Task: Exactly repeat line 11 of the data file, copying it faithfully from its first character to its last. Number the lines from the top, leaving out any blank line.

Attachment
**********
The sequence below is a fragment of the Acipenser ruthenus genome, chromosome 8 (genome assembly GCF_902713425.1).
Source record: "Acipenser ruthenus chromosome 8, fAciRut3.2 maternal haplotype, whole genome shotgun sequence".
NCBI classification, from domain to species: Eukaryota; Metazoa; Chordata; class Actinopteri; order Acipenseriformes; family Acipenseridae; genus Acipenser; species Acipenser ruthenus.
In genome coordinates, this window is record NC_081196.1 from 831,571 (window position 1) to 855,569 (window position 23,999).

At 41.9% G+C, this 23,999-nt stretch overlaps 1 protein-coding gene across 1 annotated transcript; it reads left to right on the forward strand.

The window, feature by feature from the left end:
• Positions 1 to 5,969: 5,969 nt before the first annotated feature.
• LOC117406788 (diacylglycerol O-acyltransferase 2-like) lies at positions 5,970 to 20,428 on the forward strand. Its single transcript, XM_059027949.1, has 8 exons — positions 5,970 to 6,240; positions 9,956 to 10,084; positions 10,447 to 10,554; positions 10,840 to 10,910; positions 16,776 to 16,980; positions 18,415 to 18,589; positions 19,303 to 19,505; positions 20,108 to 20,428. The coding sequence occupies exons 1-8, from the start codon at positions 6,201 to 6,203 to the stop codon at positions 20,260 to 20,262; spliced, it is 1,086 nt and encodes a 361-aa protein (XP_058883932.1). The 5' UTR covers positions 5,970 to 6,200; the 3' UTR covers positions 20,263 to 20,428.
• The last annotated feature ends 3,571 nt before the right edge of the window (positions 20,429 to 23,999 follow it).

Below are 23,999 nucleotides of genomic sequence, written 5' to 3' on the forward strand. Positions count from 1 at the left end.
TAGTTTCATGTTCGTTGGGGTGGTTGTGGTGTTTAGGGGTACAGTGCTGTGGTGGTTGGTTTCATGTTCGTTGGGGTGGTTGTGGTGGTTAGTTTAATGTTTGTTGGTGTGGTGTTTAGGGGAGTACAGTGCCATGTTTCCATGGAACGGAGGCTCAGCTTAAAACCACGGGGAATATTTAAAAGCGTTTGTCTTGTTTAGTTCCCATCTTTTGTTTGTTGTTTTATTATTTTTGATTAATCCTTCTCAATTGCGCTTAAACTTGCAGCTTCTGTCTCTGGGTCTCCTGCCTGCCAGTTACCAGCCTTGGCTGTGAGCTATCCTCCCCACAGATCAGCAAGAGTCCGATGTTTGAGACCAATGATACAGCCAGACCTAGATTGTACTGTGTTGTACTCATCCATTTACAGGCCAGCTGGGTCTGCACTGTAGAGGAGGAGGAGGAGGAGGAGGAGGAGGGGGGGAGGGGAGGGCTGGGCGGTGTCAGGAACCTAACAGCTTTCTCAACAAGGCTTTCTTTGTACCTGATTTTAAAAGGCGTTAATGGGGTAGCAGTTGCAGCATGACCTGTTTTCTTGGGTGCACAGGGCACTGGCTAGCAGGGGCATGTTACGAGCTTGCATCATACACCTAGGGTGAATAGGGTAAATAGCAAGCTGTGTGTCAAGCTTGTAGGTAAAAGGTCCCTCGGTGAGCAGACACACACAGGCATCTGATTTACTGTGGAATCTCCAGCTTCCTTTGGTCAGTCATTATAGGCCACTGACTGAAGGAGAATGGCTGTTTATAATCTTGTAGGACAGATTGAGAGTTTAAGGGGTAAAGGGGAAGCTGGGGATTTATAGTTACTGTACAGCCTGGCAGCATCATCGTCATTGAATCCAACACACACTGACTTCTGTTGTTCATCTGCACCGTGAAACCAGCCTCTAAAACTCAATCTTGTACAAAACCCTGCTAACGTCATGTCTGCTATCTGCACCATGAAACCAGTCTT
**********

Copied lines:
TAGTTTCATGTTCGTTGGGGTGGTTGTGGTGTTTAGGGGTACAGTGCTGTGGTGGTTGGTTTCATGTTCGTTGGGGTGGTTGTGGTGGTTAGTTTAATGTTTGTTGGTGTGGTGTTTAGGGGAGTACAGTGCCATGTTTCCATGGAACGGAGGCTCAGCTTAAAACCACGGGGAATATTTAAAAGCGTTTGTCTTGTTTAGTTCCCATCTTTTGTTTGTTGTTTTATTATTTTTGATTAATCCTTCTCAATTGCGCTTAAACTTGCAGCTTCTGTCTCTGGGTCTCCTGCCTGCCAGTTACCAGCCTTGGCTGTGAGCTATCCTCCCCACAGATCAGCAAGAGTCCGATGTTTGAGACCAATGATACAGCCAGACCTAGATTGTACTGTGTTGTACTCATCCATTTACAGGCCAGCTGGGTCTGCACTGTAGAGGAGGAGGAGGAGGAGGAGGAGGAGGGGGGGAGGGGAGGGCTGGGCGGTGTCAGGAACCTAACAGCTTTCTCAACAAGGCTTTCTTTGTACCTGATTTTAAAAGGCGTTAATGGGGTAGCAGTTGCAGCATGACCTGTTTTCTTGGGTGCACAGGGCACTGGCTAGCAGGGGCATGTTACGAGCTTGCATCATACACCTAGGGTGAATAGGGTAAATAGCAAGCTGTGTGTCAAGCTTGTAGGTAAAAGGTCCCTCGGTGAGCAGACACACACAGGCATCTGATTTACTGTGGAATCTCCAGCTTCCTTTGGTCAGTCATTATAGGCCACTGACTGAAGGAGAATGGCTGTTTATAATCTTGTAGGACAGATTGAGAGTTTAAGGGGTAAAGGGGAAGCTGGGGATTTATAGTTACTGTACAGCCTGGCAGCATCATCGTCATTGAATCCAACACACACTGACTTCTGTTGTTCATCTGCACCGTGAAACCAGCCTCTAAAACTCAATCTTGTACAAAACCCTGCTAACGTCATGTCTGCTATCTGCACCATGAAACCAGTCTT